Cities use EVerify while state considers banning it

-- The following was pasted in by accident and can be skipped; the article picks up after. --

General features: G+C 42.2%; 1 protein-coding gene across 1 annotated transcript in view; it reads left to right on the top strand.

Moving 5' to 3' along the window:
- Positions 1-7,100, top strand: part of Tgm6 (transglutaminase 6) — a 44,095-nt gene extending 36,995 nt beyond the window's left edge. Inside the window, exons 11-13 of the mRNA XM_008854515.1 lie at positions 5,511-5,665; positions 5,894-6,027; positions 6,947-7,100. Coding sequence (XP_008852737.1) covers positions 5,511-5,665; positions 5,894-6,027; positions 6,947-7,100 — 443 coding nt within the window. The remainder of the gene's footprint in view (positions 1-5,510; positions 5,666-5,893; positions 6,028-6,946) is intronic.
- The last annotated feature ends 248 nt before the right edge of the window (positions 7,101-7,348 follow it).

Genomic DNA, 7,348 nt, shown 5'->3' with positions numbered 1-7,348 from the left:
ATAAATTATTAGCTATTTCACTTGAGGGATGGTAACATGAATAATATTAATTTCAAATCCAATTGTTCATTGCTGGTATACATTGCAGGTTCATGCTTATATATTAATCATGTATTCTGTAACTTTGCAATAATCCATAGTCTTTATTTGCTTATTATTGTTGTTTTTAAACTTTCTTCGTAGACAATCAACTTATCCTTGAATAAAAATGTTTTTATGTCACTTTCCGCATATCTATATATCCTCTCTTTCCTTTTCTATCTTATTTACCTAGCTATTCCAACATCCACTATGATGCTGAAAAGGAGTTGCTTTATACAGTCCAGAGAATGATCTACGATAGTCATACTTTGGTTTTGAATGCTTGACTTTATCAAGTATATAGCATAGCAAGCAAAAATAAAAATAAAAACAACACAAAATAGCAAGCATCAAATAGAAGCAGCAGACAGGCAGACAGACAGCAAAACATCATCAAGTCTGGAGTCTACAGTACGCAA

first_img Employers consider pros, cons of E-VerifyMore than two years ago, Clark County became the first in the state to mandate that its contractors use the federal E-Verify program, in an attempt to ensure taxpayer dollars employed legal workers on public works projects. Since then, three counties and 11 cities, including five in this county, have followed Clark County’s lead.This small group could soon lose its authority to require E-Verify use.House Bill 2568, sponsored by Phyllis Gutierrez Kenney, D-Seattle, seeks to stop cities and counties from requiring E-Verify, which is not mandated by the state.Local leaders say E-Verify accomplishes two goals — ensuring a legal workforce on taxpayer-funded projects and compliance with federal law — while providing a free and easy-to-use service. Supporters of Kenney’s bill say the program stands to cost the state more than $2 billion if mandated, potentially cripple the agriculture industry and hurt legal immigrants.E-Verify, as it is implemented now, does not address problems associated with illegal immigrants working for private companies or jobs that pay cash and require minimal verification. Most employers have a choice whether to use E-Verify, and most choose not to, according to state and federal statistics.The state of Washington had 183,261 E-Verify queries in the 2011 fiscal year, according to the U.S. Citizenship and Immigration Services. That accounted for roughly 6 percent of the state’s 3.2 million workers. E-Verify is only used for new employees. Click on chart to enlarge.last_img read more

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